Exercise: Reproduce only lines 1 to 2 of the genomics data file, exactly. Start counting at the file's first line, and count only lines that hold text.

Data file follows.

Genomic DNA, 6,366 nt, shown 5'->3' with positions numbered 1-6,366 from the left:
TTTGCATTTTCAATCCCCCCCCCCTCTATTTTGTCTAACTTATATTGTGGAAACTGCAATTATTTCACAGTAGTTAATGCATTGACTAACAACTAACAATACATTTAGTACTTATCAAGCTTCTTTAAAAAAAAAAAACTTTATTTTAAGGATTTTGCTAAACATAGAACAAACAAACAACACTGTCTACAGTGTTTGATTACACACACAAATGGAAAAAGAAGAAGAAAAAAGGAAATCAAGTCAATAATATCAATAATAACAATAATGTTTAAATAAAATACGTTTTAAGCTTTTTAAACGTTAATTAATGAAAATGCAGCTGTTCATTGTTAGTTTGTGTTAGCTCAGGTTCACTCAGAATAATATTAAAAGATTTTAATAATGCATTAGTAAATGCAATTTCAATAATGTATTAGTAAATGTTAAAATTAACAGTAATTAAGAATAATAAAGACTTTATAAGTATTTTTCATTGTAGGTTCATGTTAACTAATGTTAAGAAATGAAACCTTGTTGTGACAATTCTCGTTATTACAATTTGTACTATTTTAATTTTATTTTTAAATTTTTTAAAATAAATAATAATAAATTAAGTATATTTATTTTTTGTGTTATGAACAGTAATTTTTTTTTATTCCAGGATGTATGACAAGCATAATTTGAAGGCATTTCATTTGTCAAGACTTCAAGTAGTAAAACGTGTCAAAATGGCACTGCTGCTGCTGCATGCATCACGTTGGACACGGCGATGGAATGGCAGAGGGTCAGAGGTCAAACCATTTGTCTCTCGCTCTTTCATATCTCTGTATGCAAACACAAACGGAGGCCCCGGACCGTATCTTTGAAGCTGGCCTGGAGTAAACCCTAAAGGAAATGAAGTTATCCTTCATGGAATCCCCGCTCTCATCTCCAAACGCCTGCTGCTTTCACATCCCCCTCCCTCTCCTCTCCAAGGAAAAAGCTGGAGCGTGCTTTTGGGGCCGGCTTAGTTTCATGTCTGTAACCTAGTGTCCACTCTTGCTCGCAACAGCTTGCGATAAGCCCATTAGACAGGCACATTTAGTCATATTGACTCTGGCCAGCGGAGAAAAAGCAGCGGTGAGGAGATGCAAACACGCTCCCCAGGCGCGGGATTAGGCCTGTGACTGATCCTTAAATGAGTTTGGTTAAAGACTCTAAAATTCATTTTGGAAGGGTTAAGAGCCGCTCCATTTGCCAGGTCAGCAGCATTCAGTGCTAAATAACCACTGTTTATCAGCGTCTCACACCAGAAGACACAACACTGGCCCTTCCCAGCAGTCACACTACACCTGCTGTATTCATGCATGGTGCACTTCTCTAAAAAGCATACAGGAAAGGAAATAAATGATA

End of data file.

Genomic DNA, 6,366 nt, shown 5'->3' with positions numbered 1-6,366 from the left:
TTTGCATTTTCAATCCCCCCCCCCTCTATTTTGTCTAACTTATATTGTGGAAACTGCAATTATTTCACAGTAGTTAATGCATTGACTAACAACTAACAATACATTTAGTACTTATCAAGCTTCTTTAAAAAAAAAAAACTTTATTTTAAGGATTTTGCTAAACATAGAACAAACAAACAACACTGTCTACAGTGTTTGATTACACACACAAATGGAAAAAGAAGAAGAAAAAAGGAAATCAAGTCAATAATATCAATAATAACAATAATGTTTAAATAAAATACGTTTTAAGCTTTTTAAACGTTAATTAATGAAAATGCAGCTGTTCATTGTTAGTTTGTGTTAGCTCAGGTTCACTCAGAATAATATTAAAAGATTTTAATAATGCATTAGTAAATGCAATTTCAATAATGTATTAGTAAATGTTAAAATTAACAGTAATTAAGAATAATAAAGACTTTATAAGTATTTTTCATTGTAGGTTCATGTTAACTAATGTTAAGAAATGAAACCTTGTTGTGACAATTCTCGTTATTACAATTTGTACTATTTTAATTTTATTTTTAAATTTTTTAAAATAAATAATAATAAATTAAGTATATTTATTTTTTGTGTTATGAACAGTAATTTTTTTTTATTCCAGGATGTATGACAAGCATAATTTGAAGGCATTTCATTTGTCAAGACTTCAAGTAGTAAAACGTGTCAAAATGGCACTGCTGCTGCTGCATGCATCACGTTGGACACGGCGATGGAATGGCAGAGGGTCAGAGGTCAAACCATTTGTCTCTCGCTCTTTCATATCTCTGTATGCAAACACAAACGGAGGCCCCGGACCGTATCTTTGAAGCTGGCCTGGAGTAAACCCTAAAGGAAATGAAGTTATCCTTCATGGAATCCCCGCTCTCATCTCCAAACGCCTGCTGCTTTCACATCCCCCTCCCTCTCCTCTCCAAGGAAAAAGCTGGAGCGTGCTTTTGGGGCCGGCTTAGTTTCATGTCTGTAACCTAGTGTCCACTCTTGCTCGCAACAGCTTGCGATAAGCCCATTAGACAGGCACATTTAGTCATATTGACTCTGGCCAGCGGAGAAAAAGCAGCGGTGAGGAGATGCAAACACGCTCCCCAGGCGCGGGATTAGGCCTGTGACTGATCCTTAAATGAGTTTGGTTAAAGACTCTAAAATTCATTTTGGAAGGGTTAAGAGCCGCTCCATTTGCCAGGTCAGCAGCATTCAGTGCTAAATAACCACTGTTTATCAGCGTCTCACACCAGAAGACACAACACTGGCCCTTCCCAGCAGTCACACTACACCTGCTGTATTCATGCATGGTGCACTTCTCTAAAAAGCATACAGGAAAGGAAATAAATGATA